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Lobster restaurants everywhere. Ayuh. Eat Homarus americanus on its native turf

By John Edward YoungStaff writer of The Christian Science Monitor / July 8, 1988

Along the Atlantic Coast, Maine

YOU don't have to spend very long in New England before you hear stories of how abundant lobster used to be - way back in olden times. How lobsters as big as tricycles, would wash up on the beach after a storm. Or that early settlers (poor things) had to dine on eight-pound lobsters. They just couldn't afford chicken. My favorite story is by way of Delia Houghton, an elderly maiden lady way down in Roque Bluffs, Maine.

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Miss Houghton would tell how her grandfather, Elisha Schoppee, ``used to go out at low tide with his wooden wheelbarrow and pick up all the lobsters he could find. He'd dump them over the fields for fertilizer,'' she'd say.


These days, Maine lobsters have become jet-setters, flying off and showing up, albeit briefly, at the finest dining tables here and overseas.

Still, Maine lobster is best and freshest and most fun - guess where? If you're in the area, why not take a day or two to track down some Homarus americanus in their own home town?

Seventy-five miles north on Route 95 from Boston, and halfway over the Piscataqua River Bridge, is the Maine state line. Below is Warren's, a most popular, and certainly the closest, place over the border to crush a claw or two.

Even before you get there, however, you'll spot your first lobsters. They're all over the highway, doing 55 m.p.h., racing north towards the border. Maine issued car number plates emblazoned with red lobsters last summer.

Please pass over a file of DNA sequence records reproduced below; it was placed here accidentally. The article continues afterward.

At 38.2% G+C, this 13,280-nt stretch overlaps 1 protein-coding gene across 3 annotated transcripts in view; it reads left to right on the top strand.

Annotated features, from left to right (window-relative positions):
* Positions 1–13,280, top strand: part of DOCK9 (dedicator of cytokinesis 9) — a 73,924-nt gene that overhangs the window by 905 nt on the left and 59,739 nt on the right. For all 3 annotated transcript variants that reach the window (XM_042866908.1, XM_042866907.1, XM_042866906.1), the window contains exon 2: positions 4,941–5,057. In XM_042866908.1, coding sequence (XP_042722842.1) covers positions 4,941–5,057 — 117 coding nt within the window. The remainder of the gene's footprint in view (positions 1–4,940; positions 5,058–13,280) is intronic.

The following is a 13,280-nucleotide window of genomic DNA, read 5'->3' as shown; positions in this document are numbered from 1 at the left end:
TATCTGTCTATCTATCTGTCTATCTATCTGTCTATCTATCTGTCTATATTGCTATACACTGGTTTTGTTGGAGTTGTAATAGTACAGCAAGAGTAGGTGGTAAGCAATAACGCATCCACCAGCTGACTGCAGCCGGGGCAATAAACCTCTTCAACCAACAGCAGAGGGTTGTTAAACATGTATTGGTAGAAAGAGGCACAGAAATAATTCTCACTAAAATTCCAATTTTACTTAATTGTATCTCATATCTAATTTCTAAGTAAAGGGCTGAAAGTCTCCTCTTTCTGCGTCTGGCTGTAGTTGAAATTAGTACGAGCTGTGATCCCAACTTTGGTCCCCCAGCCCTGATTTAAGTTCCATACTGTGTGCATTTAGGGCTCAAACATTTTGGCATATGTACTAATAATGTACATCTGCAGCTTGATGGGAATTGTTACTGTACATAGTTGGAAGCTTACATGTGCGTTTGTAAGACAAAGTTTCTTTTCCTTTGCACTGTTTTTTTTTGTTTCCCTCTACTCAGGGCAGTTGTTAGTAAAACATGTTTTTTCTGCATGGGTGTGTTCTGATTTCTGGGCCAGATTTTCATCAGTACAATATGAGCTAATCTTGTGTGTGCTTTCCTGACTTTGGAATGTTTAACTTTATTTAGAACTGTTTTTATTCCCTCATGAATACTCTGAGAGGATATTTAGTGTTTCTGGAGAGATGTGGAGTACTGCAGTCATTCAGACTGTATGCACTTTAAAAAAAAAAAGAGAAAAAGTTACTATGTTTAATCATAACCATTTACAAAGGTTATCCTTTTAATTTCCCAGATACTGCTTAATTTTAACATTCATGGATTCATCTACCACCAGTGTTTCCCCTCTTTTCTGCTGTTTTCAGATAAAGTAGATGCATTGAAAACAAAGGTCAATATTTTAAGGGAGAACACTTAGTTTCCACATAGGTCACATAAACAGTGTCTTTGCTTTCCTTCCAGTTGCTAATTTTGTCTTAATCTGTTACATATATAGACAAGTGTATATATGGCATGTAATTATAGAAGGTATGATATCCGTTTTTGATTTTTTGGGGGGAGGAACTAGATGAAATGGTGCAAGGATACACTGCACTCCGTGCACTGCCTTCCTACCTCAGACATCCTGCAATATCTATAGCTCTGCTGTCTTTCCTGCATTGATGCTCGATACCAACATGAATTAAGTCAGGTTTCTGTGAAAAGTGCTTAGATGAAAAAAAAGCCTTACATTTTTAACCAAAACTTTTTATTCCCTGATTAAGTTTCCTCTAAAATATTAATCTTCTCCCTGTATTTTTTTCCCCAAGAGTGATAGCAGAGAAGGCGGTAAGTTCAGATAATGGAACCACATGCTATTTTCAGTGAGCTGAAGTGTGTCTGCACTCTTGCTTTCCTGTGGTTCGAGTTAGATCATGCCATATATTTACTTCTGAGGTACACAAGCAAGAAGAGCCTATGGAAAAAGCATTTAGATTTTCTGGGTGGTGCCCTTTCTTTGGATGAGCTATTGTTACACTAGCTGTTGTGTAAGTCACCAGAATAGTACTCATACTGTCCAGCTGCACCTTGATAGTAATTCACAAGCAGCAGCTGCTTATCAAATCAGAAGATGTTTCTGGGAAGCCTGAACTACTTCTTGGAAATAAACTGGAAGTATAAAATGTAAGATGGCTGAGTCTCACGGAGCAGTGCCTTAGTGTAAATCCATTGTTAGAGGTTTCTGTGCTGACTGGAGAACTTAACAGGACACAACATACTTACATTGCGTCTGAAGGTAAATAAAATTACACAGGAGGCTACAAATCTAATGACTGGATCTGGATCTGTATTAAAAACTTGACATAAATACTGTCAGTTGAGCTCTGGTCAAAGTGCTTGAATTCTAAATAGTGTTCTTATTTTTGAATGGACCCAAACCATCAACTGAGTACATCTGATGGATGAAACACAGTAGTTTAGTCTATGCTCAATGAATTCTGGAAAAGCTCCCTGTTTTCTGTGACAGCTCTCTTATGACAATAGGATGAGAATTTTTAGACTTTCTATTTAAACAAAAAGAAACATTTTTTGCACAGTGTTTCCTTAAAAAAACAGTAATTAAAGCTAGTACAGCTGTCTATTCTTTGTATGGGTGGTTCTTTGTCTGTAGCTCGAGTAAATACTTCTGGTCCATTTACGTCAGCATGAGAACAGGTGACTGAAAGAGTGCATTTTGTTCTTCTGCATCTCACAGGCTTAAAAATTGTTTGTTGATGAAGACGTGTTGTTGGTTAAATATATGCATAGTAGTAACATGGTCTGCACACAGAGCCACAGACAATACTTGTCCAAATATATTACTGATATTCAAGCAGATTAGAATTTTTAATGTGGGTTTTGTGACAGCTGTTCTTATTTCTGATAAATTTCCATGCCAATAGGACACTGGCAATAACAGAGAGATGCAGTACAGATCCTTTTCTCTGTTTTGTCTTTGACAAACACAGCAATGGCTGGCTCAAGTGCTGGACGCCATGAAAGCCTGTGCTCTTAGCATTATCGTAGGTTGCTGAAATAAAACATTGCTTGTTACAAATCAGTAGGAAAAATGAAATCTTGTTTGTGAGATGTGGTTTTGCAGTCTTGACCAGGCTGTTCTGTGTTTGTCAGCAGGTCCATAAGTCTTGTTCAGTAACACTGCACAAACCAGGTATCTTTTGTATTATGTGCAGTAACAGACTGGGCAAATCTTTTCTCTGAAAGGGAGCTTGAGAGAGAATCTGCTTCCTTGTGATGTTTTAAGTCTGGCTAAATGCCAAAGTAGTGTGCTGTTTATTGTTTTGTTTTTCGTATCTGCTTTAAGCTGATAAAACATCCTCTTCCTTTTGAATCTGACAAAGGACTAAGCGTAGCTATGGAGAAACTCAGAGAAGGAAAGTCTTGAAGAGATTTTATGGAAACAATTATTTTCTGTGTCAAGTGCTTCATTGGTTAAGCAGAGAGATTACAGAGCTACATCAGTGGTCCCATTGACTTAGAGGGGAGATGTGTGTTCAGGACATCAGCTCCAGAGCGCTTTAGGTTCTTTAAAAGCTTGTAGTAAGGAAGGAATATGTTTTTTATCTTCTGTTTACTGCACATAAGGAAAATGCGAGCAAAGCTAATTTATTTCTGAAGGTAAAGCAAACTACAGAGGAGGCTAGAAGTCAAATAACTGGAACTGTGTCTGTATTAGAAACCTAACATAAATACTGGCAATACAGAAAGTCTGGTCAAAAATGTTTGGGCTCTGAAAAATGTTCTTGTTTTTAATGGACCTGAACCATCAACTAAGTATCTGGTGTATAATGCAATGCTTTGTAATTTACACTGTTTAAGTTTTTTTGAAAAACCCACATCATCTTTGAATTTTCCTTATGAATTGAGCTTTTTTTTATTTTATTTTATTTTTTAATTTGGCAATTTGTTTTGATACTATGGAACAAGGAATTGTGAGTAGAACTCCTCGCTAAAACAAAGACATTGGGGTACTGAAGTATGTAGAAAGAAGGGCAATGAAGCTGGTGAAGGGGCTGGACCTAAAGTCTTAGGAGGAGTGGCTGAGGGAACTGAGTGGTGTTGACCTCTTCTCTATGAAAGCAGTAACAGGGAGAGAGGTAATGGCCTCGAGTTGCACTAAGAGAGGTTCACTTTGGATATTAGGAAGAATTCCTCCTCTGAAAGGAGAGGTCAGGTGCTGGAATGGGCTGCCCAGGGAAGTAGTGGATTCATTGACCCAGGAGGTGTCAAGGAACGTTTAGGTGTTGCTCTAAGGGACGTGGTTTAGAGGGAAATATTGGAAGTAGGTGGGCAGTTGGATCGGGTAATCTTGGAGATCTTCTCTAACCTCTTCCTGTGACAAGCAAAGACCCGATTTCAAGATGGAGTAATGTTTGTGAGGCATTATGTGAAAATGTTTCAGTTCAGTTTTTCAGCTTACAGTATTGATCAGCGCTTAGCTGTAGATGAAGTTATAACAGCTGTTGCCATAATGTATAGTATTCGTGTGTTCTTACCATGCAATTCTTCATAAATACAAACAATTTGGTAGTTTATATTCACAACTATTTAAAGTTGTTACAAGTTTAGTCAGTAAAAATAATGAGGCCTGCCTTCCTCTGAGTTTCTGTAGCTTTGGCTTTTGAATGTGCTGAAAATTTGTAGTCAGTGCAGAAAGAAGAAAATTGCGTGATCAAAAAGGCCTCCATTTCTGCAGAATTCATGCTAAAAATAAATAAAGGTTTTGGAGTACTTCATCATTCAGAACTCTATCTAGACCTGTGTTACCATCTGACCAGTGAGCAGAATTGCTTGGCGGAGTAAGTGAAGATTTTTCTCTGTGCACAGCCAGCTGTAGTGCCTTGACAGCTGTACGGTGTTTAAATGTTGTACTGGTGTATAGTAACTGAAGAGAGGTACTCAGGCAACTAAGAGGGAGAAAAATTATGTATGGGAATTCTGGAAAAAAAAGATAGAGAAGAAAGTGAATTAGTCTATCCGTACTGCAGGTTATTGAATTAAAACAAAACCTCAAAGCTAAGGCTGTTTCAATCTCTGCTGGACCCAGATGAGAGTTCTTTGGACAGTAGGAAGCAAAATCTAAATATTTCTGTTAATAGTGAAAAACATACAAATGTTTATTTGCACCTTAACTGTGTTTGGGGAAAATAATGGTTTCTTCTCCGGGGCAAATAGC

Not everyone approves. ``Don't like 'em,'' one fellow commented, ``The lobsters are too small. They look like bugs. ... They should have made the whole plate in the shape of a lobster or something.''

Never mind. It's the live ones I was tracking down.

A few local folks at Roberts and Daughters Country Store in Kittery highly recommended Chauncey Creek, just up the road at nearby Kittery Point. ``Ron's the owner. He's over there,'' said a carpenter pointing to a man with a red beard wearing an electric-orange ski cap brighter than a lighthouse, and louder than a fog horn.

Ron Spinney was busy inspecting newly painted picnic tables with attached benches. They shone like a rainbow with fresh coats of red, blue, yellow, green, and gray.

But no pot of gold here. No pot of lobster either. ``We're openin' Saturday,'' he said.

Warren's was open, said Ron, but recommended Weathervane ``just a few miles down the road.

``Food's good and fresh. Everything's served on paper products. Nothin' fancy,'' he added.

Ron was right on all counts. Weathervane, on busy Route 1, offered a double boiled lobster dinner for $12.95. This price includes baked or French fried potatoes, rolls, salad, plastic bib, and a sweeping view of the Kittery Trading Post outlet shopping-center across the street.

It's an informal, family-type place. A little too much family this day.

Four-year-old Nicole was celebrating her birthday at the next table. Perhaps celebrating isn't quite the word: Her older brother - by about nine-months - was having a great time chasing our birthday girl with an empty claw shell from their grandmother's lobster.

Another party-boy had discovered that plastic spoons are the perfect catapult for firing cold fried clams at great distances. One clam flew from the birthday table, and landed on a lady's pink sweater at the next table. That did it. Things quieted down after the party group were rounded up and hustled out.

Weathervane is simple, unpretentious, and the food is honest and good and reasonable. I'd recommend it any day except May 4 - Nicole's birthday.

If you want lobsters ``to go,'' Weathervane runs the Red Rock Lobster Pound next door. Karen Hodgdon was behind the counter. She'd been selling lobsters for a year. ``A year this past April Fool's Day. That tells ya somethin','' she said, adjusting her cap.